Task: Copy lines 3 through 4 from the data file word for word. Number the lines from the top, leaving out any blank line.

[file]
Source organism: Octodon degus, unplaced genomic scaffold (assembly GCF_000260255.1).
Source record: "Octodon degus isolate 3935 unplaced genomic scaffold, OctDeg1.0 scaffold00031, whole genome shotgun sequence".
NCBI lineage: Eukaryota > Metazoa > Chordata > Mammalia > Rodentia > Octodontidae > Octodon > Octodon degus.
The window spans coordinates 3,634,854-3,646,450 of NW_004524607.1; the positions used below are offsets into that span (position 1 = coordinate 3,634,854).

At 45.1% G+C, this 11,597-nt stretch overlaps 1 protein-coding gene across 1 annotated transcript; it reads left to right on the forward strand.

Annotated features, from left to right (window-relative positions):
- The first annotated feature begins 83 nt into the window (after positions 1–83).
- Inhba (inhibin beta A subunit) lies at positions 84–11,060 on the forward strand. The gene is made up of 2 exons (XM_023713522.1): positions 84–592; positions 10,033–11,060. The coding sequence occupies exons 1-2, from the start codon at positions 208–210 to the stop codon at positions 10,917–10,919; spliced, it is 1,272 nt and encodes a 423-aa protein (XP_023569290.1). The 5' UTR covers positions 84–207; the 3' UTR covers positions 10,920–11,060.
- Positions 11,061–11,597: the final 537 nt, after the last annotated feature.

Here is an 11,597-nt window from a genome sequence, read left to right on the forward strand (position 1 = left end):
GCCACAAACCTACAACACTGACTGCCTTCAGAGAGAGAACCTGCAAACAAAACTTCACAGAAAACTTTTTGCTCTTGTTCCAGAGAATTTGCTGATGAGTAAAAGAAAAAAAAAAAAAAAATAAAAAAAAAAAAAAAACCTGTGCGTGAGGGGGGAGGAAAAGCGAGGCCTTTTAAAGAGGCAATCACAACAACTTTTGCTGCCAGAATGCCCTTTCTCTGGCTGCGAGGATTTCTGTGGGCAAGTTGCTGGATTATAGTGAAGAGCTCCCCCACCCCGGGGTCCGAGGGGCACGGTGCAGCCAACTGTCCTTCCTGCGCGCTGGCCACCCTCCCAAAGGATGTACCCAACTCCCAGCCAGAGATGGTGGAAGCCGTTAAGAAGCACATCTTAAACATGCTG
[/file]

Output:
NCBI lineage: Eukaryota > Metazoa > Chordata > Mammalia > Rodentia > Octodontidae > Octodon > Octodon degus.
The window spans coordinates 3,634,854-3,646,450 of NW_004524607.1; the positions used below are offsets into that span (position 1 = coordinate 3,634,854).